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Paul Chanel Malenfant. Rue Daubenton.

Paul Chanel Malenfant. Rue Daubenton. Montreal. L'Hexagone. 2007. 146 pages. Can$17.95. ISBN 978-2-89006-796-7

RUE DAUBENTON is the sort of layered text one expects from a well-established poet like Paul Chanel Malenfant. The word "text" is operative because this work is at once poetry and prose, an arrangement reinforced by the prose poetry format. This paradoxical approach begins with the title and permeates the entire work.

The title refers to a residential street, which runs from rue Mouffetard to the Jardin des Plantes in Paris's Fifth Arrondissement. The text unfolds in front of a window that is "sans vue ... Elle s'ouvre en pleine lumiere propice a la pensee" (without a view. It opens onto a full light suitable for thought). Most events described are memories or imaginations that occur in other places where there is a view, including Bruges, Florence, and Geneva; however, this aspect of the narrative never establishes itself so cohesively as to turn the text into a travelogue or similar recit.

Nevertheless, the poems maintain a thematic cohesion through the recurring image of death. The text begins with the invitation (in the familiar "tu" form): "Imagine ainsi la mort--tous les lieux, en un seul lieu, enfin rassembles" (Imagine death this way--everyplace finally gathered into one single place), and it ends with eight "Lamentations." At different moments, the narrator discusses the tuberculosis death of a baby brother and the suicide of another. In the second instance, he describes the brother's twenty-story jump in a single sentence more than 45[degrees] words long. He even deals with his own mortality, for example realizing the significance of his age upon leaving a flower shop: "J'ai cinquante-cinq ans et ... il me reste moins de temps a vivre que je n'en ai vecu" (I'm fifty-five years old, and less time remains for me to live than I have already lived).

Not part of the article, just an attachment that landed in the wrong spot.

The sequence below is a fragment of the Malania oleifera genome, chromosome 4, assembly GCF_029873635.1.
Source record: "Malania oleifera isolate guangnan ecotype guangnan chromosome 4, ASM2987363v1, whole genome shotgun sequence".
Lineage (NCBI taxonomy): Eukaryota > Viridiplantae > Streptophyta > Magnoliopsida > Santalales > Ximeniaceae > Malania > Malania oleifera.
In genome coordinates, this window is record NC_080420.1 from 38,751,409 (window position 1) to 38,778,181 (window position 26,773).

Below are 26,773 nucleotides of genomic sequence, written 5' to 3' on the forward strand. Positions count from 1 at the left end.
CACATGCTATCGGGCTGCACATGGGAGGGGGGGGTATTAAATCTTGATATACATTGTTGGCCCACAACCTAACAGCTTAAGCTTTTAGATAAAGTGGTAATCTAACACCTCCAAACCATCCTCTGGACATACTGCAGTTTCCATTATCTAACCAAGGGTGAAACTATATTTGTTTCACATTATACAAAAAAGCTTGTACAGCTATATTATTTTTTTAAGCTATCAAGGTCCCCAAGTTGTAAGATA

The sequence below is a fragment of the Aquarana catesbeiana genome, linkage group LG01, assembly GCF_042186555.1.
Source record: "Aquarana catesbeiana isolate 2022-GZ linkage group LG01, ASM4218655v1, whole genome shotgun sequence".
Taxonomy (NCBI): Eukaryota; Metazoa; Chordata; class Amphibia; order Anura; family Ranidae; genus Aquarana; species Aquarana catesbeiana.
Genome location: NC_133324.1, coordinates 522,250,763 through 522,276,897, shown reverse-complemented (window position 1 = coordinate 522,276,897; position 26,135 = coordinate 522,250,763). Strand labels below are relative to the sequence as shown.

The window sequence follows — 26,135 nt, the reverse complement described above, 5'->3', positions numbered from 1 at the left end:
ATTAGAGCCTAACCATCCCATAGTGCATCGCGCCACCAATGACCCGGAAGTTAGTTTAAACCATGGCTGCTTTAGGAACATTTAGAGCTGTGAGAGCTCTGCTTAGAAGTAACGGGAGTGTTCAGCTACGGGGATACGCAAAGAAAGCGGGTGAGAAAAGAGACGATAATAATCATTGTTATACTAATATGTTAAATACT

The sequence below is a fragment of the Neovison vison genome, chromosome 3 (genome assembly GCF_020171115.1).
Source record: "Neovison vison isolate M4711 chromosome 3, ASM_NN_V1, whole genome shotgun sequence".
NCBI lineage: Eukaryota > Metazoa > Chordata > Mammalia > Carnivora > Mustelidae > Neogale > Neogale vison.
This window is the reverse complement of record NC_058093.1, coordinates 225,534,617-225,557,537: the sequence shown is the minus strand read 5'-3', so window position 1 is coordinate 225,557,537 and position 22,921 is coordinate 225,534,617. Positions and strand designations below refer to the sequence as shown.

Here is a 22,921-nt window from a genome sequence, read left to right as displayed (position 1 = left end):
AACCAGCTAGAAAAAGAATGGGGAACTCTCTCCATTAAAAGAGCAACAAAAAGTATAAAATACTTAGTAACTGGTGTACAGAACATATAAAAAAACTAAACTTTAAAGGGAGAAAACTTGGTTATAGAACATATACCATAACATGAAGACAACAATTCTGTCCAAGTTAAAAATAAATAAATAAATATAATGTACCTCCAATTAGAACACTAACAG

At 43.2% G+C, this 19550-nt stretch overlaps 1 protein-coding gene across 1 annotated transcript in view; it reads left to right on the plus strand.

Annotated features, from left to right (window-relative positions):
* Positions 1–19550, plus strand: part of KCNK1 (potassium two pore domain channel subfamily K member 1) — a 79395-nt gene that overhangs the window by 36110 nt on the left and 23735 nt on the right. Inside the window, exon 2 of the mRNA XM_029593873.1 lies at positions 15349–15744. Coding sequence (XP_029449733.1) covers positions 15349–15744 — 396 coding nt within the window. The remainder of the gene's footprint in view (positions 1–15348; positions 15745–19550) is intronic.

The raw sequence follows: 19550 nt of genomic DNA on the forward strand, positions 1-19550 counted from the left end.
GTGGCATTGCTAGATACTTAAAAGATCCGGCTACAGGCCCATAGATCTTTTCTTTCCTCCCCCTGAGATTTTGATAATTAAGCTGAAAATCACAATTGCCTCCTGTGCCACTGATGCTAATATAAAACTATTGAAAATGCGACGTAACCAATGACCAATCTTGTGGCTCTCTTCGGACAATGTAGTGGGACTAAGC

While death acts as the text's touchstone, the work hardly devolves into an unremitting dirge. To the contrary, the narrator's thoughts wander from the quotidian to the euphoric, often with unexpected playfulness or poignancy. In one case, he describes a neighbor who travels "avec ses doigts sur la carte geographique, comme une aveugle, d'un continent a l'autre. Je me plais a imaginer qu'elle se rend, de son index magique, a Zanzibar" (with her fingers on the geographical map, like a blind woman, from one continent to the other. I like to imagine her taking herself, with her magic index finger, to Zanzibar).

Paul Chanel Malenfant includes allusions to other poems and sayings throughout the text. At times, these are simply the title of another poem. He frequently incorporates short quotes as transitional insets, or as one-line citations within the poem proper. In the latter instance, the reader is sent to a page at the back of the book for the citation, in what seems to be a slightly pedantic exercise. That minor inconvenience aside, Rue Daubenton is at once a readable and nuanced text, clearly the work of a highly accomplished poet.

Steven Daniell

Auburn University at Montgomery
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Copyright 2007 Gale, Cengage Learning. All rights reserved.

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Author:Daniell, Steven
Publication:World Literature Today
Article Type:Book review
Date:Nov 1, 2007
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